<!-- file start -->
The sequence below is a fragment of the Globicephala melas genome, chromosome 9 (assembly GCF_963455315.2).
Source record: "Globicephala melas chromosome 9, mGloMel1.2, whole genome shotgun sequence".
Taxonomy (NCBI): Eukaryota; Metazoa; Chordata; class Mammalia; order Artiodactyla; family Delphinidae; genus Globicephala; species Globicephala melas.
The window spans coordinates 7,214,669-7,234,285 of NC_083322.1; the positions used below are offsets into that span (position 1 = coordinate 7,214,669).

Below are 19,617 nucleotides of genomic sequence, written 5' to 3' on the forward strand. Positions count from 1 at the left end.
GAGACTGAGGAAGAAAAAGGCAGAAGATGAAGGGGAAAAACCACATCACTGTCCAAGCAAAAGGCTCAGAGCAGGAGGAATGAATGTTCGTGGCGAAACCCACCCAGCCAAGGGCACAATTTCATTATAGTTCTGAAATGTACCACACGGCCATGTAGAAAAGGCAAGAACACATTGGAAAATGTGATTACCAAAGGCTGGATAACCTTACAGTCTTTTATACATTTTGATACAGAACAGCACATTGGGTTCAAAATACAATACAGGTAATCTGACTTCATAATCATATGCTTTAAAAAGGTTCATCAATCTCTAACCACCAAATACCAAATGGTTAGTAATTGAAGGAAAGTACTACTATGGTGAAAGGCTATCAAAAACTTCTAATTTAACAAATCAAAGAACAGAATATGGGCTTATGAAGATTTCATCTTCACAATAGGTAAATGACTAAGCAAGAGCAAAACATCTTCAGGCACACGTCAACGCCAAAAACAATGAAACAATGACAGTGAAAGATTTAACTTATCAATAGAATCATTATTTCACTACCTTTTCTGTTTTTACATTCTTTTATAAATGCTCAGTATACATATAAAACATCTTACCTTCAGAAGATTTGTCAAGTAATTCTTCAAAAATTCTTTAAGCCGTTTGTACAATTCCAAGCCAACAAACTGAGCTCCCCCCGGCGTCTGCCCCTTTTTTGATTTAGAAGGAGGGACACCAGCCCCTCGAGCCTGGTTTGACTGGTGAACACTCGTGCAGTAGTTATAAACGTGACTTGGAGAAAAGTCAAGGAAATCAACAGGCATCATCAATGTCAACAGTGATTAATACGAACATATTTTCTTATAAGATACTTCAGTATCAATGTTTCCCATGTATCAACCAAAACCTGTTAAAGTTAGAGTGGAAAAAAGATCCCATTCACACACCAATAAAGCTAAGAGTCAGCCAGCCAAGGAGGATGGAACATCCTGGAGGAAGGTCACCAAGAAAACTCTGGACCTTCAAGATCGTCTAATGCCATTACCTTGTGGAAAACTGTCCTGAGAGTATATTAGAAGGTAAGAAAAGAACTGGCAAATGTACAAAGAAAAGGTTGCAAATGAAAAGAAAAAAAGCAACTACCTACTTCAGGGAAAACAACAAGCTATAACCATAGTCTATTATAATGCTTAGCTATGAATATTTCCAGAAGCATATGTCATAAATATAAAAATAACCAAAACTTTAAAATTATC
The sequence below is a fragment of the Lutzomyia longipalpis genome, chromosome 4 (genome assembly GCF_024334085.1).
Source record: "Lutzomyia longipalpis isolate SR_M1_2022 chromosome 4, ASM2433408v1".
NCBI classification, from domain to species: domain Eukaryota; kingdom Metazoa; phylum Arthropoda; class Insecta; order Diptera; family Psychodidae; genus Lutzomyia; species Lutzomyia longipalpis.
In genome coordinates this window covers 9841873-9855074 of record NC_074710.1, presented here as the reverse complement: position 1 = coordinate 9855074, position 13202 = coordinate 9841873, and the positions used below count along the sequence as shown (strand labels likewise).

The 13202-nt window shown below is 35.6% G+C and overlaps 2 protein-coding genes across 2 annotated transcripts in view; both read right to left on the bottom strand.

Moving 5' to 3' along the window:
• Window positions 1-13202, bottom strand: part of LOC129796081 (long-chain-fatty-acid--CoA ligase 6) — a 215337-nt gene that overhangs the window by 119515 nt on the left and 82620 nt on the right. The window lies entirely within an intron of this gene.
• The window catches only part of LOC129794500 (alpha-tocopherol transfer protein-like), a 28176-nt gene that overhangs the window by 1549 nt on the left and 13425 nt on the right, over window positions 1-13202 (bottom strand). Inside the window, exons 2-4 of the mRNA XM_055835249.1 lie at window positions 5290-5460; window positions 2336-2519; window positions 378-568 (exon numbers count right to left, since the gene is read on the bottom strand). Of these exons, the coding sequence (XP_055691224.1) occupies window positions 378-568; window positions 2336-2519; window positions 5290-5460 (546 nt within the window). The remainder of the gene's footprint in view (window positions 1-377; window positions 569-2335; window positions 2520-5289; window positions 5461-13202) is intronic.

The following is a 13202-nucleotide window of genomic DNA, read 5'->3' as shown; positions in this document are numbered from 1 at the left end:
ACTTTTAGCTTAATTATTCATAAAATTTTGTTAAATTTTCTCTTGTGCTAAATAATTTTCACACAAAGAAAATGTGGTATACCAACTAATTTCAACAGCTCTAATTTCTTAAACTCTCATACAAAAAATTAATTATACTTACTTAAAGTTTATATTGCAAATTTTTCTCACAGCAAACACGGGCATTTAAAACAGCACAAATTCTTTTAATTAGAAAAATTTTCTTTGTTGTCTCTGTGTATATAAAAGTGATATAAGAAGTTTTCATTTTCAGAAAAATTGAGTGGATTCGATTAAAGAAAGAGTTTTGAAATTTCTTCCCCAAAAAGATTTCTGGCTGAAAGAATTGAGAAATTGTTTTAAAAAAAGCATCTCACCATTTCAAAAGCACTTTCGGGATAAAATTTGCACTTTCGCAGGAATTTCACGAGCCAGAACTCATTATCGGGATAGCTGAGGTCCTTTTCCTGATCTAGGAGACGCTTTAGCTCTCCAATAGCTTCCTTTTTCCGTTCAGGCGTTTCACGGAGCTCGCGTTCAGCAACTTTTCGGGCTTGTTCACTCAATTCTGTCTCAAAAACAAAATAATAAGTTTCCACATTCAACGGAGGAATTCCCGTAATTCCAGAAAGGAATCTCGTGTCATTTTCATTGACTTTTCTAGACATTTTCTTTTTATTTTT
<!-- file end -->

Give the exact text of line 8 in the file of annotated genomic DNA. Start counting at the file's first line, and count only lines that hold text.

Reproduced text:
Source record: "Lutzomyia longipalpis isolate SR_M1_2022 chromosome 4, ASM2433408v1".